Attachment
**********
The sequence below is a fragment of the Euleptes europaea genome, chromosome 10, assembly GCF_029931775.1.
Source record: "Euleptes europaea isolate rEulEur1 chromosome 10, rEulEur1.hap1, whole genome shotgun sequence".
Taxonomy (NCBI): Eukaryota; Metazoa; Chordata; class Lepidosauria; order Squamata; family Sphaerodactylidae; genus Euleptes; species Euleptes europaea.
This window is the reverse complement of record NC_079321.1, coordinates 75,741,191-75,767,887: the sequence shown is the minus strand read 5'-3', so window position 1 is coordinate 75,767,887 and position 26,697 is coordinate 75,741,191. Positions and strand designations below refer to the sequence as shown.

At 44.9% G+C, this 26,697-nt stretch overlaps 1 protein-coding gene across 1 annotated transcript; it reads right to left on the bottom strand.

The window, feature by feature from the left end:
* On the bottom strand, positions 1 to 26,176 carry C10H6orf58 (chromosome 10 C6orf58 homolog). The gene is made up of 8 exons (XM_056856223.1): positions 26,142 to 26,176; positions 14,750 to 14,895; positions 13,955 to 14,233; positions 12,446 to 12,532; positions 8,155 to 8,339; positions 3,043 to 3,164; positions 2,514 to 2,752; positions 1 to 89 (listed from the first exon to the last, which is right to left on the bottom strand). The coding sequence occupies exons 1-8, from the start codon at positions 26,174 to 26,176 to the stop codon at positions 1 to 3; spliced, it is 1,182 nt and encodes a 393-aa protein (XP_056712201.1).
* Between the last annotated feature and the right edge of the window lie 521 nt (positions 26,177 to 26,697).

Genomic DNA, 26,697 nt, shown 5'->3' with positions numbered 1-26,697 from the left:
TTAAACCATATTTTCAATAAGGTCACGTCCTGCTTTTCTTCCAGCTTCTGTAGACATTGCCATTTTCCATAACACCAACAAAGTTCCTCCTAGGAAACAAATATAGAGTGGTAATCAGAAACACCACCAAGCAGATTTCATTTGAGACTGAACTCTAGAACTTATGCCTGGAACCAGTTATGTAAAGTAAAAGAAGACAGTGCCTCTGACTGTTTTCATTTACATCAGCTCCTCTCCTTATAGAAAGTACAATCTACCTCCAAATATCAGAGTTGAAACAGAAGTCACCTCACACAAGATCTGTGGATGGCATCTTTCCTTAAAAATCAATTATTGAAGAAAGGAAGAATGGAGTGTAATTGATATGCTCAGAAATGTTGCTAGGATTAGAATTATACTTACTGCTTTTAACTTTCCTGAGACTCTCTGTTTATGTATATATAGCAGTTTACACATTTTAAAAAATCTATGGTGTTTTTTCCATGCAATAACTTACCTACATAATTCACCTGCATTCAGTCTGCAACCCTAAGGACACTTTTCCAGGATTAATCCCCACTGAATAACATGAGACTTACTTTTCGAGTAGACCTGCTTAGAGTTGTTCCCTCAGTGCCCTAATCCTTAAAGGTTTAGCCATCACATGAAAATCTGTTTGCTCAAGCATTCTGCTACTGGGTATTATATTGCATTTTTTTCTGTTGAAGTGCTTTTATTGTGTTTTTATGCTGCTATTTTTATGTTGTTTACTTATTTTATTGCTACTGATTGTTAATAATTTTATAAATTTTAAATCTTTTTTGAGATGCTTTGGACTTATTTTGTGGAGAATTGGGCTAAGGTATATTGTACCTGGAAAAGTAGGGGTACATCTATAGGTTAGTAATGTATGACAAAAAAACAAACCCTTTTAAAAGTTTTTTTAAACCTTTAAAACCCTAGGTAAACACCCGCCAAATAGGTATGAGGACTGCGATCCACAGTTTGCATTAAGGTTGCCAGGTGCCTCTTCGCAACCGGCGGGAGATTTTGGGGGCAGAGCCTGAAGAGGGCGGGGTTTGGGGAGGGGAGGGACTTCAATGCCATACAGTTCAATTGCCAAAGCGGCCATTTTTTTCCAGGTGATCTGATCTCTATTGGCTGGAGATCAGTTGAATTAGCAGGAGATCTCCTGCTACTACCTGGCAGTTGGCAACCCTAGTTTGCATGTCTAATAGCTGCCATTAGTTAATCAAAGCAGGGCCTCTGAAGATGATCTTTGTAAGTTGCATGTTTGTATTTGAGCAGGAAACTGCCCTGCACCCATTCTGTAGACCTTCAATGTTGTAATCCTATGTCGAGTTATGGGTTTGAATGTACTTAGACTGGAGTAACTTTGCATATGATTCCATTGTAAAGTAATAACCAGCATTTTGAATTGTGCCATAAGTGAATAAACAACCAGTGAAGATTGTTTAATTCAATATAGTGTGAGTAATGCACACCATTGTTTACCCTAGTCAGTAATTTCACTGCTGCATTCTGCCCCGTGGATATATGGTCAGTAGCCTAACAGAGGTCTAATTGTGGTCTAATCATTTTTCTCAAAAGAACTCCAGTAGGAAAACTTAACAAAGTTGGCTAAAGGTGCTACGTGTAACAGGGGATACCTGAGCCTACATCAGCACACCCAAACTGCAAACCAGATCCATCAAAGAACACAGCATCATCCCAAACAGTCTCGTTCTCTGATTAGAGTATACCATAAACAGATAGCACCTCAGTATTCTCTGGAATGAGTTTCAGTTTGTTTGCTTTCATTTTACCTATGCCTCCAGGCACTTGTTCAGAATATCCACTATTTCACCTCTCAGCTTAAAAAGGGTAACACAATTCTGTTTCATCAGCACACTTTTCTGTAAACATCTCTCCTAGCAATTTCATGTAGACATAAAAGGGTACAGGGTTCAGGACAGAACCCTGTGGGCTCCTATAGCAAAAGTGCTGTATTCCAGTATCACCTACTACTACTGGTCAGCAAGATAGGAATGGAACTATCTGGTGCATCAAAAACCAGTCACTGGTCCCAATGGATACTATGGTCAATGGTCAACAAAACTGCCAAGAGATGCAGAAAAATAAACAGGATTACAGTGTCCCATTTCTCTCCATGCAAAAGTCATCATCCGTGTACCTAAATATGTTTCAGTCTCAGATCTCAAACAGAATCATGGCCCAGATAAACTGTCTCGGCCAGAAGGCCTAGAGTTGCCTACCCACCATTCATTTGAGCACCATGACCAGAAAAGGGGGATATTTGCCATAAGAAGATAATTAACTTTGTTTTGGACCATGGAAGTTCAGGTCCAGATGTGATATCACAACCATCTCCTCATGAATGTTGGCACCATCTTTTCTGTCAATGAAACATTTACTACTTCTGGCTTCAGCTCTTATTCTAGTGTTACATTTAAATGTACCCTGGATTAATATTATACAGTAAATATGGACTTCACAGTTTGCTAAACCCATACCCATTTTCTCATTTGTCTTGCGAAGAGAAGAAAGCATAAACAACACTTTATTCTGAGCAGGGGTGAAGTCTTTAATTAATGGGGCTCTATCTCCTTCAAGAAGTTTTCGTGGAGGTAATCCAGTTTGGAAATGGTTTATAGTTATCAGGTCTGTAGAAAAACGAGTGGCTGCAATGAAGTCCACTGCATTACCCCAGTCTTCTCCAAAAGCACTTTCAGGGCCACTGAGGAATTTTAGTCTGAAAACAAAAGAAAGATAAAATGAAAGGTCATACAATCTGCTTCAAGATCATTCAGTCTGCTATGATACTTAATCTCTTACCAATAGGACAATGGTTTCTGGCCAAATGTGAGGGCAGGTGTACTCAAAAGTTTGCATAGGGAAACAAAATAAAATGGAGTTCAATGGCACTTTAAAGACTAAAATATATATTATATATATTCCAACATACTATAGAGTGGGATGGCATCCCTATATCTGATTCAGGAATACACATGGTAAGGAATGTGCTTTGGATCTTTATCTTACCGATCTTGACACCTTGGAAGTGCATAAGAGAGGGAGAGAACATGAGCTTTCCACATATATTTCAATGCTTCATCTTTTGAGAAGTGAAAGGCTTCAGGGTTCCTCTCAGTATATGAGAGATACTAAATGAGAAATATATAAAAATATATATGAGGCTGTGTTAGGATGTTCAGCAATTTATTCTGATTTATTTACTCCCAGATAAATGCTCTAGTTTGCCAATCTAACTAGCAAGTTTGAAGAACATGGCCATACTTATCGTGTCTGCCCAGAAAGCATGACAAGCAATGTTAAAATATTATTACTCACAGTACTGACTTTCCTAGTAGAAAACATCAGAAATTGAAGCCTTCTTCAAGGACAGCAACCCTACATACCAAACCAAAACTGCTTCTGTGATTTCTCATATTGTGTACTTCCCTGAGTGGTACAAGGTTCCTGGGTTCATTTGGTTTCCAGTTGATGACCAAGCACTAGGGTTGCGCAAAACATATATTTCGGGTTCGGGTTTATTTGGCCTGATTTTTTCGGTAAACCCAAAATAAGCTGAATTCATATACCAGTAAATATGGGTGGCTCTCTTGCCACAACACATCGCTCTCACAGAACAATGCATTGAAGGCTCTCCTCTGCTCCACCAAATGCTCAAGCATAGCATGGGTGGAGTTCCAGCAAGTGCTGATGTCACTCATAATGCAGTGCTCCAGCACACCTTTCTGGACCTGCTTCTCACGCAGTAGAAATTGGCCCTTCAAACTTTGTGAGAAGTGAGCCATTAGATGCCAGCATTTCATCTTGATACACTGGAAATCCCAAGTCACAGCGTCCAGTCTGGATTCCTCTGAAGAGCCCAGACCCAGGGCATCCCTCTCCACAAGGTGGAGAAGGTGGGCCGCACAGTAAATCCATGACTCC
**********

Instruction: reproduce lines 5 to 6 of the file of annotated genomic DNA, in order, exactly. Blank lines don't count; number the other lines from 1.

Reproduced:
At 44.9% G+C, this 26,697-nt stretch overlaps 1 protein-coding gene across 1 annotated transcript; it reads right to left on the bottom strand.

The window, feature by feature from the left end: